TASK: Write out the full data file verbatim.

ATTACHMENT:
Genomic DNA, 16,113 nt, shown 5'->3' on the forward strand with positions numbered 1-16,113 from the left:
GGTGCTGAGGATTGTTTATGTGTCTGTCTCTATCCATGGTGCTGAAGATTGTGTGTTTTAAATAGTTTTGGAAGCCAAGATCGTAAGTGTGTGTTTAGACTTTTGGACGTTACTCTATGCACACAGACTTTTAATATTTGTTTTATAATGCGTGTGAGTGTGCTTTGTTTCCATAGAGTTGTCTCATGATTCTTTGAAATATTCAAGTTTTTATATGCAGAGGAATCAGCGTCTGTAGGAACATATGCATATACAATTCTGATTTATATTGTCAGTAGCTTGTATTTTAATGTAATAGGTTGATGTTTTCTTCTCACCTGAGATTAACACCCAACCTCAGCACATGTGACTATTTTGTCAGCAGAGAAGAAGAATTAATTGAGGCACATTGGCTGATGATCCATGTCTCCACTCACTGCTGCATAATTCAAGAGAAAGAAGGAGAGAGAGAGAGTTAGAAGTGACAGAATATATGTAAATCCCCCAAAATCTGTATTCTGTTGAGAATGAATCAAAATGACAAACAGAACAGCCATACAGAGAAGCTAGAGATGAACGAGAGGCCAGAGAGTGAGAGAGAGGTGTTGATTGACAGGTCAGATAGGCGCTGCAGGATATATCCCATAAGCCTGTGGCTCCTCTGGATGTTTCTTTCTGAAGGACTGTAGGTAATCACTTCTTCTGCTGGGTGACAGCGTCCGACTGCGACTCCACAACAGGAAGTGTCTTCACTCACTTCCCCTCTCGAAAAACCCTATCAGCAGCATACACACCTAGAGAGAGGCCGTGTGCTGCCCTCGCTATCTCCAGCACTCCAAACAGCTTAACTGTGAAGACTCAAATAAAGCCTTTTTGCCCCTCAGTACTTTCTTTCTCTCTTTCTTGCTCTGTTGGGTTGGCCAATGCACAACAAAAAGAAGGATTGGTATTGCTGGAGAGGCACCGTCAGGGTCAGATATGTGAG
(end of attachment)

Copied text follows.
Genomic DNA, 16,113 nt, shown 5'->3' on the forward strand with positions numbered 1-16,113 from the left:
GGTGCTGAGGATTGTTTATGTGTCTGTCTCTATCCATGGTGCTGAAGATTGTGTGTTTTAAATAGTTTTGGAAGCCAAGATCGTAAGTGTGTGTTTAGACTTTTGGACGTTACTCTATGCACACAGACTTTTAATATTTGTTTTATAATGCGTGTGAGTGTGCTTTGTTTCCATAGAGTTGTCTCATGATTCTTTGAAATATTCAAGTTTTTATATGCAGAGGAATCAGCGTCTGTAGGAACATATGCATATACAATTCTGATTTATATTGTCAGTAGCTTGTATTTTAATGTAATAGGTTGATGTTTTCTTCTCACCTGAGATTAACACCCAACCTCAGCACATGTGACTATTTTGTCAGCAGAGAAGAAGAATTAATTGAGGCACATTGGCTGATGATCCATGTCTCCACTCACTGCTGCATAATTCAAGAGAAAGAAGGAGAGAGAGAGAGTTAGAAGTGACAGAATATATGTAAATCCCCCAAAATCTGTATTCTGTTGAGAATGAATCAAAATGACAAACAGAACAGCCATACAGAGAAGCTAGAGATGAACGAGAGGCCAGAGAGTGAGAGAGAGGTGTTGATTGACAGGTCAGATAGGCGCTGCAGGATATATCCCATAAGCCTGTGGCTCCTCTGGATGTTTCTTTCTGAAGGACTGTAGGTAATCACTTCTTCTGCTGGGTGACAGCGTCCGACTGCGACTCCACAACAGGAAGTGTCTTCACTCACTTCCCCTCTCGAAAAACCCTATCAGCAGCATACACACCTAGAGAGAGGCCGTGTGCTGCCCTCGCTATCTCCAGCACTCCAAACAGCTTAACTGTGAAGACTCAAATAAAGCCTTTTTGCCCCTCAGTACTTTCTTTCTCTCTTTCTTGCTCTGTTGGGTTGGCCAATGCACAACAAAAAGAAGGATTGGTATTGCTGGAGAGGCACCGTCAGGGTCAGATATGTGAG